The production of the bridge-layer M60 AVLB began in 1964. Moreover, the release of the new AVLB took place in two particular waves: the first lasted from 1964 to 1967, during which the M60 tanks and its modifications M60A1 were used as a base. Then, after a long period, due to the increased military needs of the United States, production resumed in 1987 and continued until 1996, during which the lion’s share of the vehicles was assembled on the chassis of already used M60A2 tanks.
In total, about 400 bridge layers were produced. For 2022, the US had about 260 M60 AVLBs – 30 of them in the Marine Corps. They are now slated to be replaced by M1074 engineering vehicles based on the Abrams tank.
By design, the bridge carrier is a heavily redesigned chassis of the M60 tank and its modifications in terms of internal and external equipment. However, there is nothing radical that separates this particular specimen from the entire family of engineering equipment in this class.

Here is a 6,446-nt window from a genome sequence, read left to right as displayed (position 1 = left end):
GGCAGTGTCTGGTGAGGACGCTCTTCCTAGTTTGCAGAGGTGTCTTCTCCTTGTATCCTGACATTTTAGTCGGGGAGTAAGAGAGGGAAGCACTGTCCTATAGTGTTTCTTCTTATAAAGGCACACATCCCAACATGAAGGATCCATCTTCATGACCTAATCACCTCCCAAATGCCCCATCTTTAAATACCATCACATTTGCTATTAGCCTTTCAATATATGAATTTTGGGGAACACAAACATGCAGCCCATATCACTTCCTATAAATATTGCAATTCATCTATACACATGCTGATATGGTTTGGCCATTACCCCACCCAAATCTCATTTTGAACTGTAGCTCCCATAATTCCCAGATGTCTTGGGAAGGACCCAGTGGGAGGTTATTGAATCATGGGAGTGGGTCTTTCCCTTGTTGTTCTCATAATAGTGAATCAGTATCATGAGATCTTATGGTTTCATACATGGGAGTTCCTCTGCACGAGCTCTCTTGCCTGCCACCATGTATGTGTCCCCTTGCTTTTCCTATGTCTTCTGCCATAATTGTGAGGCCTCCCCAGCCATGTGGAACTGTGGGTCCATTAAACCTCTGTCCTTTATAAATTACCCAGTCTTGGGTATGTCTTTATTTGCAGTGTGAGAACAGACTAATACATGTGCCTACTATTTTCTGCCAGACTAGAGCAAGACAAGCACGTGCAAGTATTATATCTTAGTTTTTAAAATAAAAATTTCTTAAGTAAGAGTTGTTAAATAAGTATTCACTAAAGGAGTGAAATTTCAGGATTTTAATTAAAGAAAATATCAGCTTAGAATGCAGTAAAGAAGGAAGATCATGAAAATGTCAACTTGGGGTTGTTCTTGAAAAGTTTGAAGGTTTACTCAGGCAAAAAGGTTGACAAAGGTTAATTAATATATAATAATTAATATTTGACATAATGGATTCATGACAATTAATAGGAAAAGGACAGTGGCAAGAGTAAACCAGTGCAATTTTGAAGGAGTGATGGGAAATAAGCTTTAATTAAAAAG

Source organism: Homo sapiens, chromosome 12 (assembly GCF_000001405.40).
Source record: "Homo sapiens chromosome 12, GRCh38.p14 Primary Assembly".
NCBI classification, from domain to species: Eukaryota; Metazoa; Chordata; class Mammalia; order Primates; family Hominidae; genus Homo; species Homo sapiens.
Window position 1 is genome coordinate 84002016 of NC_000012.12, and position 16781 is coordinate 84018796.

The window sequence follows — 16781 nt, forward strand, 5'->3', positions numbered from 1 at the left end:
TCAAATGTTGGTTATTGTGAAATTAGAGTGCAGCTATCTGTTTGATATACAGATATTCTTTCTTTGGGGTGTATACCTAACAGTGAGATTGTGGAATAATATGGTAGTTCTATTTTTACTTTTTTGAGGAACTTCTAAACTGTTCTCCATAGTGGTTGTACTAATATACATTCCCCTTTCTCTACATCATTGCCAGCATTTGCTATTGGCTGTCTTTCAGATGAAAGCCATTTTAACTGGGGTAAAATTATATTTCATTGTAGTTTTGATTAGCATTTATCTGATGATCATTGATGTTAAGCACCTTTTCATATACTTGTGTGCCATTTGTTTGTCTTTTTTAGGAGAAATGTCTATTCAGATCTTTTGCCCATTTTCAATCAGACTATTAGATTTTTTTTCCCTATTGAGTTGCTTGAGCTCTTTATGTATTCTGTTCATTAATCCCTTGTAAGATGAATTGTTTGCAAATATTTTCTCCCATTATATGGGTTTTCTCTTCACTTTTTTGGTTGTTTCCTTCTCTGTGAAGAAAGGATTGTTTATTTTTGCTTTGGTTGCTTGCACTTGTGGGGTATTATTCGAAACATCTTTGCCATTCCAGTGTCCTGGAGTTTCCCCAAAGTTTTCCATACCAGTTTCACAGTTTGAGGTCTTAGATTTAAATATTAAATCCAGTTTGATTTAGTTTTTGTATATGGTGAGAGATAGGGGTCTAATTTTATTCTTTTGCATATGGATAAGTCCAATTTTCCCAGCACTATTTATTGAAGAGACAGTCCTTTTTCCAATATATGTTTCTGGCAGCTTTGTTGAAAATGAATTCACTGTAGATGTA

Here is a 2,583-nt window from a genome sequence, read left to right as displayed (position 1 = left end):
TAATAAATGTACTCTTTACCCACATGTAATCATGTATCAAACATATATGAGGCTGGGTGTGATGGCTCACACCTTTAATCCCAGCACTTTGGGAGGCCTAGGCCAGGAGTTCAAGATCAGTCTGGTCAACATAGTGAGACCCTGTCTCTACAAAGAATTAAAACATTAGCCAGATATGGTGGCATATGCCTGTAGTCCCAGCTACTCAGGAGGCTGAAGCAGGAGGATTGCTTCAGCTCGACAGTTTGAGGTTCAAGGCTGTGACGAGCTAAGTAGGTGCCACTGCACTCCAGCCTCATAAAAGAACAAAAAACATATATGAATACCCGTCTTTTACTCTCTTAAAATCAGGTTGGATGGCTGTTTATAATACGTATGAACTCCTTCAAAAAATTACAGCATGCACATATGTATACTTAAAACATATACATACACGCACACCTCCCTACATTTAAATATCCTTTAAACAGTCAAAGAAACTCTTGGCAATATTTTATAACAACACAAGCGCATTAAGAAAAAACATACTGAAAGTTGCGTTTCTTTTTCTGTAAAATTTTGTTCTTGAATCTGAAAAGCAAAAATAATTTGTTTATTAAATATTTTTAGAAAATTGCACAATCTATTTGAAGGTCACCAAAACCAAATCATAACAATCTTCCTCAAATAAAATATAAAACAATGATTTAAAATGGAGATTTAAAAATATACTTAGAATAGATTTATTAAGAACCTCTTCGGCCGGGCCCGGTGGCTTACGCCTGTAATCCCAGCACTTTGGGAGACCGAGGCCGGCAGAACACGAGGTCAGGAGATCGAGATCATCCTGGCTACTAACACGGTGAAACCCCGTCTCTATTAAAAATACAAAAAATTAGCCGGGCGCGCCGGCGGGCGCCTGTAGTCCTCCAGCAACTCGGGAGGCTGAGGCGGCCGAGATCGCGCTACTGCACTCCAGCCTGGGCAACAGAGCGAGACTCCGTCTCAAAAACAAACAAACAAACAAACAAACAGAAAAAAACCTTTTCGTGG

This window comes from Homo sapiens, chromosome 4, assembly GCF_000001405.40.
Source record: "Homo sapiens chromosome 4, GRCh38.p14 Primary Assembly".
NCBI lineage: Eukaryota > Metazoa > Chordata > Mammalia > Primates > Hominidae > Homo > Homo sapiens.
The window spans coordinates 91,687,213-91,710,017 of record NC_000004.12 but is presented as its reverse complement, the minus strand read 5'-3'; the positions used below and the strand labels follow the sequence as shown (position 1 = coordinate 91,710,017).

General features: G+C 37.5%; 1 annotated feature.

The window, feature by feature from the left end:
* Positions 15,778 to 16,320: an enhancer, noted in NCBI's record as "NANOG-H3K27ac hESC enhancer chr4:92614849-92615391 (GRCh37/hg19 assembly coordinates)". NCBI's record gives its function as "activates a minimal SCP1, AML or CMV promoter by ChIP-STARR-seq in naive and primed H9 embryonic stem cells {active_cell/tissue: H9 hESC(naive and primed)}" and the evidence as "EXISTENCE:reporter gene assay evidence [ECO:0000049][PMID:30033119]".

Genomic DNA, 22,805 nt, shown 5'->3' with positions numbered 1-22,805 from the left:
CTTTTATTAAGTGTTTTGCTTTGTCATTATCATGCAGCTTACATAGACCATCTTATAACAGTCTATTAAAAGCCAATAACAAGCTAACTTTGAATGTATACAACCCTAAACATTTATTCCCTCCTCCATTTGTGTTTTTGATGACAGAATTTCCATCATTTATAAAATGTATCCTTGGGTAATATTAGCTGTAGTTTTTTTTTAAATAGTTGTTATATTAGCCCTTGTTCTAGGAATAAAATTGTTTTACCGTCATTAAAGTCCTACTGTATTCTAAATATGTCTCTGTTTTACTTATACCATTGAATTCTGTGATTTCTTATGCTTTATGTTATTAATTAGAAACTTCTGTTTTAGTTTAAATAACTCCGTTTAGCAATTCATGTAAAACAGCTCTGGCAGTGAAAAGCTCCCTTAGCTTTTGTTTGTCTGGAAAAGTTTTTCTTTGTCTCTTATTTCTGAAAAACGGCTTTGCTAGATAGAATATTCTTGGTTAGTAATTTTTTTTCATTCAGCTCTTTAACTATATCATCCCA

For obvious reasons, the vehicle does not have a tank tower: instead, hatches and towers are installed with observation devices for the entire crew of two people: the commander, located on the right, and the driver-operator [driver] on the left. There is also a reservoir for hydraulic fluid and an armored cover for the ventilation system.
In the nose of the M60 AVLB, where the driver was previously located in the tank version, there is a hydraulic system with power taken from the main engine, which, with the help of a lifting device on the front bumper, raises and unfolds the bridge, or raises it from the ground and folds it, if the passage of vehicles ends. It is worth noting that these manipulations can be carried out without the crew members going outside, although in most cases the commander of the vehicle observes and controls the process from the outside.
The bridge itself is made of aluminum alloys and consists of two folding sections, providing a length of the crossing in the unfolded state of 18 meters. In general, this indicator is still considered quite satisfactory, especially when it comes to the load that this bridge can withstand.
It should be understood that the terrain in the zone of military operations in Ukraine is not very favorable in itself, and it is not only about the black earth and a quarry in which both tanks and trucks sink.
It is full of natural ravines, rivers, and other things that hinder progress. And if we add to that fortified areas dotted with trenches and moats? By the way, it is the strengthening component in this situation that is one of the main factors determining the need for engineering equipment.